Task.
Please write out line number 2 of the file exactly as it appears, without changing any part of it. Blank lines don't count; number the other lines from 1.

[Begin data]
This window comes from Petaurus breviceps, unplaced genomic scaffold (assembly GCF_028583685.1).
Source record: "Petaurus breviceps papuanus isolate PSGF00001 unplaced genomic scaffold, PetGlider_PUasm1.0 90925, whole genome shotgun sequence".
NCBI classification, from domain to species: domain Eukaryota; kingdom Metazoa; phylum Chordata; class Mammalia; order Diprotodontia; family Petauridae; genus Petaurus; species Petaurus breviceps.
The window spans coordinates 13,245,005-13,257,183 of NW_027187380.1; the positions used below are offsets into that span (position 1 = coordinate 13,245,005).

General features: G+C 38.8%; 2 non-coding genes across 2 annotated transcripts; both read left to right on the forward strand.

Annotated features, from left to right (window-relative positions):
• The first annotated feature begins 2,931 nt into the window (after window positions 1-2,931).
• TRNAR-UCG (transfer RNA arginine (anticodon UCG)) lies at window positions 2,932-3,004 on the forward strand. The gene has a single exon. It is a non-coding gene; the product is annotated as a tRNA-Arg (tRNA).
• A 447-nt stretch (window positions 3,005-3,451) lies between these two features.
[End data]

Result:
Source record: "Petaurus breviceps papuanus isolate PSGF00001 unplaced genomic scaffold, PetGlider_PUasm1.0 90925, whole genome shotgun sequence".